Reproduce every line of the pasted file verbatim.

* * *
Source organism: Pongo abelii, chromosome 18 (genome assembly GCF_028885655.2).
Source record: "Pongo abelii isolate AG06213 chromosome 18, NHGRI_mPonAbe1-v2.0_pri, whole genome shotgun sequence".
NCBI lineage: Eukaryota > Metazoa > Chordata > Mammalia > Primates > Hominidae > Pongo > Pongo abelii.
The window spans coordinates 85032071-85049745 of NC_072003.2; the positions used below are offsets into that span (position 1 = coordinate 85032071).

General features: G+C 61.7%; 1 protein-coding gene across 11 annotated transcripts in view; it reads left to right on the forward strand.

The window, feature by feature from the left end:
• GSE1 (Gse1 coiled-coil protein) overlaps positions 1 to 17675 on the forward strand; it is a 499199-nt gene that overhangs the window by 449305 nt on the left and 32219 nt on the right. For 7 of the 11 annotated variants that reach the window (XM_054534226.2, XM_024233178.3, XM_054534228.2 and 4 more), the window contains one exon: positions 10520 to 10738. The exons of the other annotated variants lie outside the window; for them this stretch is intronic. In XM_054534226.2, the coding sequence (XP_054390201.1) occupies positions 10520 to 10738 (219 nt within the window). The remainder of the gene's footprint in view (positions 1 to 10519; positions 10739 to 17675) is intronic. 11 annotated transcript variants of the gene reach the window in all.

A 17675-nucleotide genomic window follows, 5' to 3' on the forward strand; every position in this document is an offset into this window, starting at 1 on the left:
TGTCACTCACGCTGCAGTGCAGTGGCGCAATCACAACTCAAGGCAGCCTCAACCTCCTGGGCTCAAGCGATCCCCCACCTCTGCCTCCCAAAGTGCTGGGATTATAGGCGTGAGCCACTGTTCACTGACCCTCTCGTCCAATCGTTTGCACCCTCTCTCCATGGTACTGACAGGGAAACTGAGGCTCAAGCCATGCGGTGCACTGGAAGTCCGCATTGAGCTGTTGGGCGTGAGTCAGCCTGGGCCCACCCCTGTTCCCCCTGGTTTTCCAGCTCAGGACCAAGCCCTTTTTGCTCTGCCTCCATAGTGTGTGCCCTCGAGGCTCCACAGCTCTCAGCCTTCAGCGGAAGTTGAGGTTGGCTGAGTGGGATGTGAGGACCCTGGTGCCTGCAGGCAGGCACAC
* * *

Source organism: Pongo abelii, chromosome 18 (genome assembly GCF_028885655.2).
Source record: "Pongo abelii isolate AG06213 chromosome 18, NHGRI_mPonAbe1-v2.0_pri, whole genome shotgun sequence".
NCBI lineage: Eukaryota > Metazoa > Chordata > Mammalia > Primates > Hominidae > Pongo > Pongo abelii.
The window spans coordinates 85032071-85049745 of NC_072003.2; the positions used below are offsets into that span (position 1 = coordinate 85032071).

General features: G+C 61.7%; 1 protein-coding gene across 11 annotated transcripts in view; it reads left to right on the forward strand.

The window, feature by feature from the left end:
• GSE1 (Gse1 coiled-coil protein) overlaps positions 1 to 17675 on the forward strand; it is a 499199-nt gene that overhangs the window by 449305 nt on the left and 32219 nt on the right. For 7 of the 11 annotated variants that reach the window (XM_054534226.2, XM_024233178.3, XM_054534228.2 and 4 more), the window contains one exon: positions 10520 to 10738. The exons of the other annotated variants lie outside the window; for them this stretch is intronic. In XM_054534226.2, the coding sequence (XP_054390201.1) occupies positions 10520 to 10738 (219 nt within the window). The remainder of the gene's footprint in view (positions 1 to 10519; positions 10739 to 17675) is intronic. 11 annotated transcript variants of the gene reach the window in all.

A 17675-nucleotide genomic window follows, 5' to 3' on the forward strand; every position in this document is an offset into this window, starting at 1 on the left:
TGTCACTCACGCTGCAGTGCAGTGGCGCAATCACAACTCAAGGCAGCCTCAACCTCCTGGGCTCAAGCGATCCCCCACCTCTGCCTCCCAAAGTGCTGGGATTATAGGCGTGAGCCACTGTTCACTGACCCTCTCGTCCAATCGTTTGCACCCTCTCTCCATGGTACTGACAGGGAAACTGAGGCTCAAGCCATGCGGTGCACTGGAAGTCCGCATTGAGCTGTTGGGCGTGAGTCAGCCTGGGCCCACCCCTGTTCCCCCTGGTTTTCCAGCTCAGGACCAAGCCCTTTTTGCTCTGCCTCCATAGTGTGTGCCCTCGAGGCTCCACAGCTCTCAGCCTTCAGCGGAAGTTGAGGTTGGCTGAGTGGGATGTGAGGACCCTGGTGCCTGCAGGCAGGCACAC